The second part of The Map of Time tells the story of the vivacious Lady Claire Haggarty, a young woman who despises her station in life and longs for adventure. When she learns of Gilliam Murphy’s fantastical expeditions to the year 2000, offered to the rich for a pretty sum, Claire immediately knows that this is the opportunity she has longed for her entire life, and she concocts a plan to find a way to slip away from the caravan and find a new home in the war-torn future. Against all odds, Claire finds herself falling in love with the brave Captain Derek Shackleton, savior of the human race. Of course, things are never quite what they seem when time travel is involved, and H.G. Wells finds himself once again drawn into this story as he is commissioned by a young man to write letters to the lovely Claire, seemingly across the fabric of time and space.

The third part belongs to H.G. Wells himself, as he finally becomes the central character in his own story. A rash of murders breaks out in London, apparently caused by a future time traveler. It seems that Wells and two of his contemporaries Henry James, and Bram Stoker have been singled out by this mysterious figure – and Wells must stretch his considerable imagination and intellect if he is to discover the truth and survive.

Released to a flurry of glowing reviews and emblazoned with a number impressive descriptive quotations, The Map of Time is one of the most talked about books of the summer, spanning both literary speculative fiction circles. The problem with hype, however, is that the book – for some person, at some point – will not be able to stack up to those lofty expectations. While I generally liked the ideas behind The Map of Time, while the novel had moments of brilliance, overall it could not quite live up to the exuberant praise that preceded it. Which is not to say The Map of Time is a bad book, because it’s not. Rather, the novel simply fails to live up to its promise.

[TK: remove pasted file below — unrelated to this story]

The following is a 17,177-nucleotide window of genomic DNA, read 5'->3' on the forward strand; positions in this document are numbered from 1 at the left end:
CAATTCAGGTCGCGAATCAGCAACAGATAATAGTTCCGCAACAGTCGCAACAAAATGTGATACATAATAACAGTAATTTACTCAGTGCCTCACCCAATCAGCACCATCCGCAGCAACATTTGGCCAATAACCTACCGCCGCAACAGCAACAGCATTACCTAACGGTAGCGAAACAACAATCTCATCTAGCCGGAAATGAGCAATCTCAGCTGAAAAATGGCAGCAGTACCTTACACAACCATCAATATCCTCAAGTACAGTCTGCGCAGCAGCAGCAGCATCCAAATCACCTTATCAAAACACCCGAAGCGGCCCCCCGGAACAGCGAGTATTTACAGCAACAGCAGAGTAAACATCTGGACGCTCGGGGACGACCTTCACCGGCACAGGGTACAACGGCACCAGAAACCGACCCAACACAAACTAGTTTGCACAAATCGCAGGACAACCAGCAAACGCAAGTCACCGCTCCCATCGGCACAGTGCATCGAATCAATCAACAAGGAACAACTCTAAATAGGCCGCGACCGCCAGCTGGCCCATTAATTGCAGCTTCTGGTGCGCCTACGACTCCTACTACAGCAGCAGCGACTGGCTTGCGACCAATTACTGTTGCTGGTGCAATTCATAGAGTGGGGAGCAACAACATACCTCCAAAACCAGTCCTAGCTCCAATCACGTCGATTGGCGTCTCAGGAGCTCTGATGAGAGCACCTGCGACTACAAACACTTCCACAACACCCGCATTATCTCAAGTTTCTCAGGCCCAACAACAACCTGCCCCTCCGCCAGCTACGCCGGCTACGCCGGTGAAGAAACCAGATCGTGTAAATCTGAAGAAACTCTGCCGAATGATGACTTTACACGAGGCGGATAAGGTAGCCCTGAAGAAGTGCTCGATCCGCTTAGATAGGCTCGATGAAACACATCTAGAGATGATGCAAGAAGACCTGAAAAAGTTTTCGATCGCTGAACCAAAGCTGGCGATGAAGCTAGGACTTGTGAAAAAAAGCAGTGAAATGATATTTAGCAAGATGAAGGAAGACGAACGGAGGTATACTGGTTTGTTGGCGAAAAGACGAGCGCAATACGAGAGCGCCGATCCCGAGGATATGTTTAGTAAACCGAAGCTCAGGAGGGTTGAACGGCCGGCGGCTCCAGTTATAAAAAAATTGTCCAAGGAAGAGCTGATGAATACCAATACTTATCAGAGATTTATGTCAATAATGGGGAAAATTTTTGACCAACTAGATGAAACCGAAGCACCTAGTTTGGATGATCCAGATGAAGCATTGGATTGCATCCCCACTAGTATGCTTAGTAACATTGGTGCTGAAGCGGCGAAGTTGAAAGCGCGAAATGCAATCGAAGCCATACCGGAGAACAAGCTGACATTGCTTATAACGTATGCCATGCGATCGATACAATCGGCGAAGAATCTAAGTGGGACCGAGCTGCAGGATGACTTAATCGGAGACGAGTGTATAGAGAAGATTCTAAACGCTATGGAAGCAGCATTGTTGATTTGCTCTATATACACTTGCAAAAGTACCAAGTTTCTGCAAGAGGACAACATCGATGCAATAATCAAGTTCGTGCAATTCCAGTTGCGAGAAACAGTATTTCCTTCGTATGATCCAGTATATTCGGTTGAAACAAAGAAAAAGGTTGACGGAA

The first thing to note regarding the book is that rather than a true, linear story, The Map of TIme is more of a collection of three disparate stories that are only marginally tied together by the involvement of one dubious protagonist, Mr. H.G. “Bertie” Wells. Playing with some remarkable themes and ideas, The Map of Time has incredible potential and flashes of brilliance. While the novel begins slowly and stumbles through its first 200 pages or so (an experience only exacerbated by its focus on the rather unsympathetic character of Andrew Harrington), by the time Wells makes an appearance the novel begins to gather steam. Characters are not the strong suit of The Map of Time, but I did love the questions that were raised in both the first and second parts. The twin themes of deception and hope run through the book and are effectively related by Mr. Palma, though my favorite parts of the involved different characters challenging the nature of time travel, addressing its paradoxes and science from a unique and convincing Victorian perspective. There are also hoaxes and scams and surprises along the way, and all are carried out wonderfully. Unfortunately, the problems arise with the advent of the book’s third and final act, in which the author refutes the challenges to time travel and careful buildup of the first two parts and strays into cockamamie bad-Audrey-Niffenegger The Time Traveler’s Wife meets X-Men territory. Piling contrivance upon contrivance, I was mystified with the direction in which Mr. Palma decided to take his readers with the last 200 pages of the story – only adding to the already disjointed feel of the novel. Furthermore, I’m not exactly sure what the purpose of the story was, or if there was even meant to be one.